Stores not about to let Wall Street storm clouds put damper on selling season

Santa Claus drives a hard bargain. He can’t help it. He and his talking-toy pals are wired for business.

From their perch on a top shelf overlooking the checkout line at the Dollar General store in north Macon, the Speak Santas, as they are called, yap it up all day. The stuffed, 10-inch-tall, St. Nicks are voice-recognition toys that belt out “ho-ho-hos” about as frequently as a Salvation Army bell ringer jingles.

“I know he says ‘hello’ ... a lot,” clerk Tomika Lewis said the other day.

A store manager added, “One of my cashiers turned him on and we can’t figure out how to turn him off.”

Persistent as he is, the talk-a-lot Santa has some tough sledding to do before he matches the holiday hype that stores brew up this time of year. By the look of in-store posters and banners, it seems some retailers are so into spreading on-cue cheer that, well ... what recession?

Even if all you do is window shop, you’d never know there was a potential economic avalanche looming. But, hey, stores from Dollar General to Dillard’s aren’t about to let storm clouds from Wall Street put a damper on their prime selling season. Not that you won’t find a slogan or two with cost-cutting in mind.

At Dollar General, they’re offering “More Spirit for Less. ... Selection, Style, Scents, Sparkle ... Savings.”

The Build-A-Bear Workshop up the road promises “More $10 Animals Than Ever Before. ... More Cuddle, Less Cash.”

But what else are businesses to do? Cashing in is the American way. Even in — and perhaps especially in — the leanest of times.

Seventy-nine Christmases ago, the old Daniel-Johnstone Motor Co., which used to be on Third Street in downtown, ran the following newspaper ad: “If you think you’ve experienced all the pleasure Christmas has to offer, give your family a 1930 Nash ‘400.’”

Never mind that it was two months after the stock-market crash of 1929.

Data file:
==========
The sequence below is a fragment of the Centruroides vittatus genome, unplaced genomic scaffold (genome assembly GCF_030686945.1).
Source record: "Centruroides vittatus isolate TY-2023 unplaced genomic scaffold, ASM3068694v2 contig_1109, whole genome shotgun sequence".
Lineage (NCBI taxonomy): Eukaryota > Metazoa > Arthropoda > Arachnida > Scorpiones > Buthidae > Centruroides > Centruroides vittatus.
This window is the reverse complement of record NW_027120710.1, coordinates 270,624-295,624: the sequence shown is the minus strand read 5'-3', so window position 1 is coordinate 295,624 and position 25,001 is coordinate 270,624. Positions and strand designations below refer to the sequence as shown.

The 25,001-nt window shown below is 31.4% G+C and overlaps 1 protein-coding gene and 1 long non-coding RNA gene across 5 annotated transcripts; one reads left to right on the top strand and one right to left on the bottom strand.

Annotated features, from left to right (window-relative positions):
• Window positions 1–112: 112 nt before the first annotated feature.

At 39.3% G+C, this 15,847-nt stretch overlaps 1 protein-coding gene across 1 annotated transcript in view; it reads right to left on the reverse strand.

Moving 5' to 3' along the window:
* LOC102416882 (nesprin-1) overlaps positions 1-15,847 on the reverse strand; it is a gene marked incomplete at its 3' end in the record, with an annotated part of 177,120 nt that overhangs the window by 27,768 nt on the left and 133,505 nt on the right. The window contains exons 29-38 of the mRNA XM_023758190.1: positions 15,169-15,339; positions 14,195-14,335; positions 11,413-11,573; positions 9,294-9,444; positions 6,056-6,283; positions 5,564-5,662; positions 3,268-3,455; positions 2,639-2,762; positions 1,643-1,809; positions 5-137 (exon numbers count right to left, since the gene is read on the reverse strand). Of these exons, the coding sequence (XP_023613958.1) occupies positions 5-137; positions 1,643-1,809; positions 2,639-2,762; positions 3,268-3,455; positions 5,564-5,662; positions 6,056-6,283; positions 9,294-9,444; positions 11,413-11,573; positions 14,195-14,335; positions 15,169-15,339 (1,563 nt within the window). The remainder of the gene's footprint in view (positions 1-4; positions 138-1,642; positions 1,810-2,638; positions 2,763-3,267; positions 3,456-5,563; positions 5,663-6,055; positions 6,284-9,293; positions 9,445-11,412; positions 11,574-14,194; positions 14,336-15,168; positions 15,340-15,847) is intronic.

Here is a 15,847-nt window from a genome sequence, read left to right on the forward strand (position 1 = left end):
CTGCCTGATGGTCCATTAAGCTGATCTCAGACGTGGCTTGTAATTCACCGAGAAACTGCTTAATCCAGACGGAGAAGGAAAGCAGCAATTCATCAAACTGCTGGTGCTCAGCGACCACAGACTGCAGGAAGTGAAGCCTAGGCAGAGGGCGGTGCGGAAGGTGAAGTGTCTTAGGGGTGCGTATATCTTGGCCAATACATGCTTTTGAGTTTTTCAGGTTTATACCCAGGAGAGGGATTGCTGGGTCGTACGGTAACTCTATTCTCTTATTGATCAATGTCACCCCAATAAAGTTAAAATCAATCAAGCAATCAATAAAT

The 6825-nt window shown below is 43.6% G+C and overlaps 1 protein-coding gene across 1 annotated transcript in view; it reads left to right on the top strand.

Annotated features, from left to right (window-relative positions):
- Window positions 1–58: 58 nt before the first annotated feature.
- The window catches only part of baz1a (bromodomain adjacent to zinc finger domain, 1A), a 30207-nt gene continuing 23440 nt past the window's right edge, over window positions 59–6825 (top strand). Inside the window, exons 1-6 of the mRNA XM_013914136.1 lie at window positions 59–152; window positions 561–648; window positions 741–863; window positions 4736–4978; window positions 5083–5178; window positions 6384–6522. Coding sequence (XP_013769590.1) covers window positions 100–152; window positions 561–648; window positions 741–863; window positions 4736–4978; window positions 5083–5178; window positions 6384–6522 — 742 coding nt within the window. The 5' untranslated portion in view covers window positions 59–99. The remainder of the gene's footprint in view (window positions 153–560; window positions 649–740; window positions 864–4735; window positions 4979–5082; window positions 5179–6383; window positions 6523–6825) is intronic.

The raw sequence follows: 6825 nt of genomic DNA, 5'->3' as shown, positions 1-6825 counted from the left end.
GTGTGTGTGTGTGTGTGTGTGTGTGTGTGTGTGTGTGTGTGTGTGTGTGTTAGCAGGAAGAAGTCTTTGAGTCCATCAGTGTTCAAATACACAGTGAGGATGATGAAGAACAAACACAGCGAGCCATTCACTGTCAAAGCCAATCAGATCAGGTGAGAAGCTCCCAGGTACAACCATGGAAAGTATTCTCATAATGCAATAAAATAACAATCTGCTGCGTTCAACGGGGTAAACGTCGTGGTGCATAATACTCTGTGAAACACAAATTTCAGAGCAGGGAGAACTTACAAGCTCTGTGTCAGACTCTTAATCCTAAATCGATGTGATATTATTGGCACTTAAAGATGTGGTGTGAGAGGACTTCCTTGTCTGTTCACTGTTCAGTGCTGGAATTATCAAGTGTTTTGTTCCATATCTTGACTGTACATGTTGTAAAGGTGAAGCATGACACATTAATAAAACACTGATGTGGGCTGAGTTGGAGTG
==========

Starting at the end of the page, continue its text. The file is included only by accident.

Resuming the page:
Some businesses then, however, did seem to be aware of the likelihood of troubled days ahead.

Dannenberg’s department store in downtown, at that point “your Christmas store for 62 years,” placed an ad aimed at making “Gift Buying An Economy. ... Dainty Underwear $1.” And the Kaybee Federal Store on Second Street hoped customers would flock to its “Easy Payment Plan” and “Take the ‘IF’ out of ‘GIFT.’”

These days, a lot of the commercial come-ons tend toward refined puffery, overwrought phrases that appear to be trying to tap into the Gap generation’s mocha-buzzed brains.

A stroll through north Bibb County’s Shoppes at River Crossing affords even the most casual observer a flurry of seasonal fluff.

Take the cardboard banner complete with twirling ornaments hanging in one storefront: “Cheer ... Joy ... Hope ... Peace ... Lady Foot Locker.”

“Give the gift of ...” is a common ad theme this year.

At a nutrition-and-vitamin shop, a placard implores folks to “give the gift of health ... fish oil.”

A sneaker-shop poster urges people to “give the gift of sport.”

A high-end mattress place wants you to “give the gift of comfort.” Not to be confused with the shoe-department ad at Dillard’s, where a sign with a picture of a puppy on it declares: “Slippers. The gift of comfort!”

Some stores’ Christmas greetings read like Hallmark cards.

Green and purple letters on the front glass at the women’s store Christopher & Banks spell out the phrase “imagine peace, bring hope, inspire love.”

In the Children’s Place, a kiddie-clothes shop at Macon Mall, a pun on a poster informs customers that there is “snow place like home.”

Another sign there notes that “no two snowflakes are alike,” and appears to be a deep-thought comment on the uniqueness of little ones. That or the copywriters who dreamed up the stuff.

William Berry, a Children’s Place sales clerk, figures the yuletide trappings at the mall go a long way toward putting shoppers in the mood to spend.

“That’s what makes Christmas,” he said. “It’s a time to give and to receive. ... And you’d be amazed at what you can see in the mall.”

Yeah, where, at a women’s boutique, “giving is always in style.” Where a jewelry dealer’s diamond necklace gets “straight to the heart of the holidays.” Where, according to an imperfectly rhymed banner at Sears, you shouldn’t “just give a gift — grant a wish. ... 50 percent off dress shirts for him.”

Macon Mall merchants are also into having patrons “give the gift of” whatever they’re peddling.

A knickknack shop there wants you to “give the gift of ear piercing.”

Which, when you think about it, can have more than one meaning. Like when the volume on all the Christmas come-ons grows too loud. Talk about ear-piercing.

Speaking of which, those chattering, talk-talk-talk Santa Clauses at Dollar General?

They go for 10 bucks.

Just don’t give the gift of batteries.

To contact writer Joe Kovac Jr., call 744-4397.